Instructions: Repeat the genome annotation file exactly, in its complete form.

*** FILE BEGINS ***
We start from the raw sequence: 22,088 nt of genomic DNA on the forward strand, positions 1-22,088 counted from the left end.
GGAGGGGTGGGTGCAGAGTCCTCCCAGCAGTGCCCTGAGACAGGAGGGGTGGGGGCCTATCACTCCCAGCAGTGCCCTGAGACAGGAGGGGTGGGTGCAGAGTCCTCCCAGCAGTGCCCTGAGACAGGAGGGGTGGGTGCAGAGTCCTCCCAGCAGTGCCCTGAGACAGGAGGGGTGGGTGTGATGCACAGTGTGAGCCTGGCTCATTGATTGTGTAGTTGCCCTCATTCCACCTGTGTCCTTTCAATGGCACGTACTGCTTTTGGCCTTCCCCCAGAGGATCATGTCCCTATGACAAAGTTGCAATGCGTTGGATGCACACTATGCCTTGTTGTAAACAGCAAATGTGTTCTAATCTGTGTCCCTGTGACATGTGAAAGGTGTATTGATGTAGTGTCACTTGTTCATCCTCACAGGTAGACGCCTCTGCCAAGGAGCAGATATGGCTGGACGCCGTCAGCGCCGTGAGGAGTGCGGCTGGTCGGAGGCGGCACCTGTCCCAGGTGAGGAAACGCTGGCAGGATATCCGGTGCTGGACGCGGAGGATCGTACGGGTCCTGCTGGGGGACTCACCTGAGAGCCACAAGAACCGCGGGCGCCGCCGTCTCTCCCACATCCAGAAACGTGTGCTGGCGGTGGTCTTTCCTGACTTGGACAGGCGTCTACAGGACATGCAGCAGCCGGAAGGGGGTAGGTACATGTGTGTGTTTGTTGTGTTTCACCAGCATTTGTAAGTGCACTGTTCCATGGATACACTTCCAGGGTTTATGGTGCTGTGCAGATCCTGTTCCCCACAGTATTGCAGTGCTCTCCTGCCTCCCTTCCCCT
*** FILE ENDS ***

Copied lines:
We start from the raw sequence: 22,088 nt of genomic DNA on the forward strand, positions 1-22,088 counted from the left end.
GGAGGGGTGGGTGCAGAGTCCTCCCAGCAGTGCCCTGAGACAGGAGGGGTGGGGGCCTATCACTCCCAGCAGTGCCCTGAGACAGGAGGGGTGGGTGCAGAGTCCTCCCAGCAGTGCCCTGAGACAGGAGGGGTGGGTGCAGAGTCCTCCCAGCAGTGCCCTGAGACAGGAGGGGTGGGTGTGATGCACAGTGTGAGCCTGGCTCATTGATTGTGTAGTTGCCCTCATTCCACCTGTGTCCTTTCAATGGCACGTACTGCTTTTGGCCTTCCCCCAGAGGATCATGTCCCTATGACAAAGTTGCAATGCGTTGGATGCACACTATGCCTTGTTGTAAACAGCAAATGTGTTCTAATCTGTGTCCCTGTGACATGTGAAAGGTGTATTGATGTAGTGTCACTTGTTCATCCTCACAGGTAGACGCCTCTGCCAAGGAGCAGATATGGCTGGACGCCGTCAGCGCCGTGAGGAGTGCGGCTGGTCGGAGGCGGCACCTGTCCCAGGTGAGGAAACGCTGGCAGGATATCCGGTGCTGGACGCGGAGGATCGTACGGGTCCTGCTGGGGGACTCACCTGAGAGCCACAAGAACCGCGGGCGCCGCCGTCTCTCCCACATCCAGAAACGTGTGCTGGCGGTGGTCTTTCCTGACTTGGACAGGCGTCTACAGGACATGCAGCAGCCGGAAGGGGGTAGGTACATGTGTGTGTTTGTTGTGTTTCACCAGCATTTGTAAGTGCACTGTTCCATGGATACACTTCCAGGGTTTATGGTGCTGTGCAGATCCTGTTCCCCACAGTATTGCAGTGCTCTCCTGCCTCCCTTCCCCT